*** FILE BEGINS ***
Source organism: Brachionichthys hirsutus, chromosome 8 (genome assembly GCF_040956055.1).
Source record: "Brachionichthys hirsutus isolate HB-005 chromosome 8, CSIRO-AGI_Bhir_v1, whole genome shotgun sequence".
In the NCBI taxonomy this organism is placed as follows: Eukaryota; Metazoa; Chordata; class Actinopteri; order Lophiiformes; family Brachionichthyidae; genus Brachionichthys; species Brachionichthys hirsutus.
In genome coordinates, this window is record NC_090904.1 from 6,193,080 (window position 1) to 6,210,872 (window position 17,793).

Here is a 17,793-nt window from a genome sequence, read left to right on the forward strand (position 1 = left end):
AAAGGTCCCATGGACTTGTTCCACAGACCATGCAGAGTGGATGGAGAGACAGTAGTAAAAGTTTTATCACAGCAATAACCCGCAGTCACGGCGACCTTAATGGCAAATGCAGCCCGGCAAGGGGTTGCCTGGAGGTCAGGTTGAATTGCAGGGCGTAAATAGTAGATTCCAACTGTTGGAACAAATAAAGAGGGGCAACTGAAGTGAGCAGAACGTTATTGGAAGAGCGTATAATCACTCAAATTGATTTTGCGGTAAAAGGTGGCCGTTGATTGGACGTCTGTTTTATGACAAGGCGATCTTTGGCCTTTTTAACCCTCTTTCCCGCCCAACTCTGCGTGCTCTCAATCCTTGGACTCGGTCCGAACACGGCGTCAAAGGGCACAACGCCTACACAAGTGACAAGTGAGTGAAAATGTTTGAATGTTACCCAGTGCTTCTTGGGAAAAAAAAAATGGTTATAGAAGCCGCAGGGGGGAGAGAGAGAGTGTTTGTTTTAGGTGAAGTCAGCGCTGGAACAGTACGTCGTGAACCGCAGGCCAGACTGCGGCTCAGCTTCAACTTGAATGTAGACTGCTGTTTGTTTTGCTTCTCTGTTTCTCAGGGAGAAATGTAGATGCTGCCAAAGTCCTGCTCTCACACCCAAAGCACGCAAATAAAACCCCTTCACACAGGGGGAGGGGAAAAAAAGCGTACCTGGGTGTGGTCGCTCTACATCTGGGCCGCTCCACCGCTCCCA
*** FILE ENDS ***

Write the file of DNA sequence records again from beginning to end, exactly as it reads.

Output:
Source organism: Brachionichthys hirsutus, chromosome 8 (genome assembly GCF_040956055.1).
Source record: "Brachionichthys hirsutus isolate HB-005 chromosome 8, CSIRO-AGI_Bhir_v1, whole genome shotgun sequence".
In the NCBI taxonomy this organism is placed as follows: Eukaryota; Metazoa; Chordata; class Actinopteri; order Lophiiformes; family Brachionichthyidae; genus Brachionichthys; species Brachionichthys hirsutus.
In genome coordinates, this window is record NC_090904.1 from 6,193,080 (window position 1) to 6,210,872 (window position 17,793).

Here is a 17,793-nt window from a genome sequence, read left to right on the forward strand (position 1 = left end):
AAAGGTCCCATGGACTTGTTCCACAGACCATGCAGAGTGGATGGAGAGACAGTAGTAAAAGTTTTATCACAGCAATAACCCGCAGTCACGGCGACCTTAATGGCAAATGCAGCCCGGCAAGGGGTTGCCTGGAGGTCAGGTTGAATTGCAGGGCGTAAATAGTAGATTCCAACTGTTGGAACAAATAAAGAGGGGCAACTGAAGTGAGCAGAACGTTATTGGAAGAGCGTATAATCACTCAAATTGATTTTGCGGTAAAAGGTGGCCGTTGATTGGACGTCTGTTTTATGACAAGGCGATCTTTGGCCTTTTTAACCCTCTTTCCCGCCCAACTCTGCGTGCTCTCAATCCTTGGACTCGGTCCGAACACGGCGTCAAAGGGCACAACGCCTACACAAGTGACAAGTGAGTGAAAATGTTTGAATGTTACCCAGTGCTTCTTGGGAAAAAAAAAATGGTTATAGAAGCCGCAGGGGGGAGAGAGAGAGTGTTTGTTTTAGGTGAAGTCAGCGCTGGAACAGTACGTCGTGAACCGCAGGCCAGACTGCGGCTCAGCTTCAACTTGAATGTAGACTGCTGTTTGTTTTGCTTCTCTGTTTCTCAGGGAGAAATGTAGATGCTGCCAAAGTCCTGCTCTCACACCCAAAGCACGCAAATAAAACCCCTTCACACAGGGGGAGGGGAAAAAAAGCGTACCTGGGTGTGGTCGCTCTACATCTGGGCCGCTCCACCGCTCCCA